And for those of you who were the second kind of ‘just lookers’ – the ones who do have a particular felt need – you need to realise that that felt need stems from this root need, of being in the wrong with God. Eg, maybe you feel guilty. And the world would say to you, ‘Well, it’s really false guilt. Maybe it’s because of an overdeveloped self-criticism, or your upbringing; maybe you’re being too hard on yourself; maybe you just need to move on.’ But that doesn’t get at the need behind the need – like the tumour behind the eye. Because the need behind the need is that you need forgiveness from God – because it’s your sense of him and his standards that’s making you feel guilty. Or if you’re finding life pointless, you’re absolutely right – without God, it is. If we’re just here by chance, we’re born, we die and in the middle there’s absolutely no point. Or if your need is self-esteem, the fact is that we can’t give ourselves esteem, and even the best of human relationships can only give us some of the sense of worth we need. Only relationship with God can give us the full sense of worth that we need – that comes from knowing he made us and loved us to the point of sending his only Son to die for us.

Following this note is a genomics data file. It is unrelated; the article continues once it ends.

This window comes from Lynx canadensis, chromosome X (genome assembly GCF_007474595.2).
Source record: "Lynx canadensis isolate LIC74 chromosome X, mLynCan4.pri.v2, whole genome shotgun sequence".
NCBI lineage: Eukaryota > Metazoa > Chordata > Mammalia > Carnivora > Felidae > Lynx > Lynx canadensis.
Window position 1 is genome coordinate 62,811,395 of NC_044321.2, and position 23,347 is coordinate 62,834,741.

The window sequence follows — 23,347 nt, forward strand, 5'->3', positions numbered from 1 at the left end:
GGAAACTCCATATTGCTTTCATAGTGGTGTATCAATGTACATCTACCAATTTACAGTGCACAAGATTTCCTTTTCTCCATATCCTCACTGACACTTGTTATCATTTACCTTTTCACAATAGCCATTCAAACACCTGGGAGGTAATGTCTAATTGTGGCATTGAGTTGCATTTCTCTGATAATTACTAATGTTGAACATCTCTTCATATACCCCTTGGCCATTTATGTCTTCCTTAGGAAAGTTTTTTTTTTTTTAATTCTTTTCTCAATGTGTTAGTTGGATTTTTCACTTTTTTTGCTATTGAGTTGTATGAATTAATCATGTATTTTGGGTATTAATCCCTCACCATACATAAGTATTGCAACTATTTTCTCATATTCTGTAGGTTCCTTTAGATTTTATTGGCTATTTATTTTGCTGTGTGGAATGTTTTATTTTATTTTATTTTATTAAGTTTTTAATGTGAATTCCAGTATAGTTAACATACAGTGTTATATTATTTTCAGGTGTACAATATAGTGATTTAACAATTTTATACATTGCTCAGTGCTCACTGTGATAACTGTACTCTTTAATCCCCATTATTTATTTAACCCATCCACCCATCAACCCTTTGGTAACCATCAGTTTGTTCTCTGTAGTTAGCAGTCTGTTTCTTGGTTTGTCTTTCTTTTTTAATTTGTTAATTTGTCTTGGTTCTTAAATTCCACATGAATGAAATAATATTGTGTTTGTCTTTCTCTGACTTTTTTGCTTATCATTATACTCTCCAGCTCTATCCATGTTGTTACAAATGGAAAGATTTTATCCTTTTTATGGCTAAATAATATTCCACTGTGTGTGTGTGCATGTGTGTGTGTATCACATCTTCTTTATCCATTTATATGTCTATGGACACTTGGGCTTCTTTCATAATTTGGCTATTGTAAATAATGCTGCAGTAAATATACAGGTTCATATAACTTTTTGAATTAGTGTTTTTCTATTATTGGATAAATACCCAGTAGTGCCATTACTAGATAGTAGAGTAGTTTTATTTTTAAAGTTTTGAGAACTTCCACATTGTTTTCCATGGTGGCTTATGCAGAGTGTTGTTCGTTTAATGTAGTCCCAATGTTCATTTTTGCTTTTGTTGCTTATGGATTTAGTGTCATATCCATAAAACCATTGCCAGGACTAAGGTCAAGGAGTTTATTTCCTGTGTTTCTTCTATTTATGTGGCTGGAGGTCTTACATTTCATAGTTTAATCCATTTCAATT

So if you’re at least beginning to see what the real need might be, where does the Christian message go from there? Well, look on to v37 of that reading:

37 When the people heard this [ie that Jesus is really Lord and that they’d rejected him], they were cut to the heart and said to Peter and the other apostles, "Brothers, what shall we do?" (v37)

And Peter’s answer is very simple. He says: 1) accept Jesus as Lord, and 2) ask Jesus’ forgiveness. And I want to say a word on each of those and then end by trying to give you 3) an idea of what it would be like to be in this relationship with Jesus. So, in answer to the question, ‘What shall we do if we want this relationship with Jesus?’ Peter says:


Look on to v38:

38 Peter replied, “Repent...” (v38)

That word literally means ‘change your mind’. And Peter means, ‘Change your mind about who is really in charge of your life. Stop thinking that you are, and accept the fact that Jesus should be.’ Ie, accept Jesus as Lord.

So, imagine your life is like a house, with all its various rooms – work and home and money and sport and relationships and sex and family and all the rest. Peter’s saying we all start out life thinking we’re the landlord; and becoming a Christian means accepting and welcoming in Jesus as the landlord and letting him change everything he wants to. So, eg, I’ve now been married for eleven weeks. And Tess, my wife, moved into the house that I’d been living in. And although she’s not my Lord, the changes have been profound. The bathroom has already changed colour. An invisible and ruthless hand has been through my wardrobe (so now is not the time to look for fashionable bargains in Jesmond’s second-hand clothes shops). Carpets have been startled by the hitherto unknown experience of being hovered. And hideous pieces of furniture with which I had become entirely comfortable have been thrown out.